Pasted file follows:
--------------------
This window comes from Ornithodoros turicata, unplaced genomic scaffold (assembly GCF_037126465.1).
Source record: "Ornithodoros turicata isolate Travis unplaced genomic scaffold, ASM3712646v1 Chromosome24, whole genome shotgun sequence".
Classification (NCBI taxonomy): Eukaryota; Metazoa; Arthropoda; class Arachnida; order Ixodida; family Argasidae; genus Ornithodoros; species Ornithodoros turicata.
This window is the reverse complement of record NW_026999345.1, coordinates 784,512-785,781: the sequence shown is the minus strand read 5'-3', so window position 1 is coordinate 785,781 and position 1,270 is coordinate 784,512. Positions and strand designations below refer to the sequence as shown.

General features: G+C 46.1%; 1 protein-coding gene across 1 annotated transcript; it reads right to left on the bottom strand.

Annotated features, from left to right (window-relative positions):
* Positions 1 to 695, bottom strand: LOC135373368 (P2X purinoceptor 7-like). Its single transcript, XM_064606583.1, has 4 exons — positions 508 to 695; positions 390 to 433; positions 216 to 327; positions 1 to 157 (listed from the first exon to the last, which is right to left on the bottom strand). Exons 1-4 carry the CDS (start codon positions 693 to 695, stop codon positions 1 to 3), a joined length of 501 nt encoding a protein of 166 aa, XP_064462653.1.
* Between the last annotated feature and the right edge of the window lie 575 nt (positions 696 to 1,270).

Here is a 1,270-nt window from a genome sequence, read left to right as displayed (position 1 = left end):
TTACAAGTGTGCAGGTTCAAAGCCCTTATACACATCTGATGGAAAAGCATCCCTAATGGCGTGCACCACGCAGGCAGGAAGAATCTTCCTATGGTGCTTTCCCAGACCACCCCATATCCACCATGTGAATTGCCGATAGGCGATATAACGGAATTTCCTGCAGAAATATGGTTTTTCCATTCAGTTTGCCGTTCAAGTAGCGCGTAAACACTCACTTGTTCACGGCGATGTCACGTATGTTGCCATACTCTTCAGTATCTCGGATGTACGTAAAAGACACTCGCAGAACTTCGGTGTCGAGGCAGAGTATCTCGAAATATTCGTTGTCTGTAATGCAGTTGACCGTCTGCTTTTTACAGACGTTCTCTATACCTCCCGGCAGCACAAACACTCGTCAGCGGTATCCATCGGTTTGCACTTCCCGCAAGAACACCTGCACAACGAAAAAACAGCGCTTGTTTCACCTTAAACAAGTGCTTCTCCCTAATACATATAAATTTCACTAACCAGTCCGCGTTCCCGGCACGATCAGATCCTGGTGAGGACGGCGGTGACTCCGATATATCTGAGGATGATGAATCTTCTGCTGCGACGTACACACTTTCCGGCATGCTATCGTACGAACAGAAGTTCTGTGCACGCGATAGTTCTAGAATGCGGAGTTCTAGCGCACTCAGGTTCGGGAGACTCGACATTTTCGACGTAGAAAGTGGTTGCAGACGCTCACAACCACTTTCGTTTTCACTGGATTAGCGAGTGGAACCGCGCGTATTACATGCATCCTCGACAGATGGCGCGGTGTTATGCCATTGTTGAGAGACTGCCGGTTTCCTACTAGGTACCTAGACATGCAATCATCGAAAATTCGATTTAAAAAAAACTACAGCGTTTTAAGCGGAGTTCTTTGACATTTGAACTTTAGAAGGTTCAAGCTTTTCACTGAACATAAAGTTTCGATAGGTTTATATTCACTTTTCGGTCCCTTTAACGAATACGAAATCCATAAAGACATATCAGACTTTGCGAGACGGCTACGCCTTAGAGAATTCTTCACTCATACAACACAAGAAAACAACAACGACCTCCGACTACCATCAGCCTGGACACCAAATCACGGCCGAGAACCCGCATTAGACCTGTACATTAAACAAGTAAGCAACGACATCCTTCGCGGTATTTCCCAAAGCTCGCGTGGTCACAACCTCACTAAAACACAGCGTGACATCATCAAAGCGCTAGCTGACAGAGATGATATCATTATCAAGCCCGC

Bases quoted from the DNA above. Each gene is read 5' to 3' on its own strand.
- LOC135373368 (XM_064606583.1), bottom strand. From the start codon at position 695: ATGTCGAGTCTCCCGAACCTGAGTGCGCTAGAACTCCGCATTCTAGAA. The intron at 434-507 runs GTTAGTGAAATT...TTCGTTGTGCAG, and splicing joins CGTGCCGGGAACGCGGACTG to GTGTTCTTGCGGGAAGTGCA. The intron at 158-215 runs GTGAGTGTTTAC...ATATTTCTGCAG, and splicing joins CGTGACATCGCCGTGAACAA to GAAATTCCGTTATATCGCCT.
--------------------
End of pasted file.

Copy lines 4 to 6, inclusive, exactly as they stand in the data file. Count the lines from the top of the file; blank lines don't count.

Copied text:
This window is the reverse complement of record NW_026999345.1, coordinates 784,512-785,781: the sequence shown is the minus strand read 5'-3', so window position 1 is coordinate 785,781 and position 1,270 is coordinate 784,512. Positions and strand designations below refer to the sequence as shown.

General features: G+C 46.1%; 1 protein-coding gene across 1 annotated transcript; it reads right to left on the bottom strand.

Annotated features, from left to right (window-relative positions):